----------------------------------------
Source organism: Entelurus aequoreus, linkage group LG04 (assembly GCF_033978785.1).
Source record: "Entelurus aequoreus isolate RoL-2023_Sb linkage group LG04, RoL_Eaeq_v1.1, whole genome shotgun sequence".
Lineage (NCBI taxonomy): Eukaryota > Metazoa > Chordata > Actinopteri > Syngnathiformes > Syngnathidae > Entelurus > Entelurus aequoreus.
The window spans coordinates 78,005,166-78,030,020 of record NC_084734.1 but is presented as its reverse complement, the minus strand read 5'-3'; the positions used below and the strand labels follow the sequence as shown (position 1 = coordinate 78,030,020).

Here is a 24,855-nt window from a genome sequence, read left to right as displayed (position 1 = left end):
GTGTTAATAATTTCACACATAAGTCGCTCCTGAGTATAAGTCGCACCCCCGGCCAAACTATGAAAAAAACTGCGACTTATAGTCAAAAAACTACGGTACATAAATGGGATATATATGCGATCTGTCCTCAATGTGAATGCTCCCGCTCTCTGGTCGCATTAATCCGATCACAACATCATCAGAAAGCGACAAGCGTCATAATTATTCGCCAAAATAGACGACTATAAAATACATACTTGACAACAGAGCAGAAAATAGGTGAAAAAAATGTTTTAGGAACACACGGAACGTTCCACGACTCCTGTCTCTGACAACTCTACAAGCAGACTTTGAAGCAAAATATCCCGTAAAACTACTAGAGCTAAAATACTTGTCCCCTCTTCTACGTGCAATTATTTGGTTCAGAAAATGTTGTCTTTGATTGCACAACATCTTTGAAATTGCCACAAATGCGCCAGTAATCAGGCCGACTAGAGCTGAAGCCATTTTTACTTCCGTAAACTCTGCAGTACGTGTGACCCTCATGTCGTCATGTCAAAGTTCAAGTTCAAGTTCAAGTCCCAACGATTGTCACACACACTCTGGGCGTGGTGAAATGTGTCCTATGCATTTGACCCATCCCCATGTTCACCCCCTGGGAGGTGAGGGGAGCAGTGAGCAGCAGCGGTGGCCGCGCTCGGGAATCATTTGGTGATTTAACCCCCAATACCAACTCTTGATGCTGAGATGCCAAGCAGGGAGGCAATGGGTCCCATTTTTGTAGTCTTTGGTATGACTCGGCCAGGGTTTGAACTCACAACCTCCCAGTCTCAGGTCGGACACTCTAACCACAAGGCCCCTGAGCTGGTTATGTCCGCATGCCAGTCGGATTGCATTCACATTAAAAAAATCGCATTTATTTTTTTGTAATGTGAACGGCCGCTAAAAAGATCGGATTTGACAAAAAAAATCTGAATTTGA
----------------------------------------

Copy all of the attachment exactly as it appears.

Source organism: Entelurus aequoreus, linkage group LG04 (assembly GCF_033978785.1).
Source record: "Entelurus aequoreus isolate RoL-2023_Sb linkage group LG04, RoL_Eaeq_v1.1, whole genome shotgun sequence".
Lineage (NCBI taxonomy): Eukaryota > Metazoa > Chordata > Actinopteri > Syngnathiformes > Syngnathidae > Entelurus > Entelurus aequoreus.
The window spans coordinates 78,005,166-78,030,020 of record NC_084734.1 but is presented as its reverse complement, the minus strand read 5'-3'; the positions used below and the strand labels follow the sequence as shown (position 1 = coordinate 78,030,020).

Here is a 24,855-nt window from a genome sequence, read left to right as displayed (position 1 = left end):
GTGTTAATAATTTCACACATAAGTCGCTCCTGAGTATAAGTCGCACCCCCGGCCAAACTATGAAAAAAACTGCGACTTATAGTCAAAAAACTACGGTACATAAATGGGATATATATGCGATCTGTCCTCAATGTGAATGCTCCCGCTCTCTGGTCGCATTAATCCGATCACAACATCATCAGAAAGCGACAAGCGTCATAATTATTCGCCAAAATAGACGACTATAAAATACATACTTGACAACAGAGCAGAAAATAGGTGAAAAAAATGTTTTAGGAACACACGGAACGTTCCACGACTCCTGTCTCTGACAACTCTACAAGCAGACTTTGAAGCAAAATATCCCGTAAAACTACTAGAGCTAAAATACTTGTCCCCTCTTCTACGTGCAATTATTTGGTTCAGAAAATGTTGTCTTTGATTGCACAACATCTTTGAAATTGCCACAAATGCGCCAGTAATCAGGCCGACTAGAGCTGAAGCCATTTTTACTTCCGTAAACTCTGCAGTACGTGTGACCCTCATGTCGTCATGTCAAAGTTCAAGTTCAAGTTCAAGTCCCAACGATTGTCACACACACTCTGGGCGTGGTGAAATGTGTCCTATGCATTTGACCCATCCCCATGTTCACCCCCTGGGAGGTGAGGGGAGCAGTGAGCAGCAGCGGTGGCCGCGCTCGGGAATCATTTGGTGATTTAACCCCCAATACCAACTCTTGATGCTGAGATGCCAAGCAGGGAGGCAATGGGTCCCATTTTTGTAGTCTTTGGTATGACTCGGCCAGGGTTTGAACTCACAACCTCCCAGTCTCAGGTCGGACACTCTAACCACAAGGCCCCTGAGCTGGTTATGTCCGCATGCCAGTCGGATTGCATTCACATTAAAAAAATCGCATTTATTTTTTTGTAATGTGAACGGCCGCTAAAAAGATCGGATTTGACAAAAAAAATCTGAATTTGA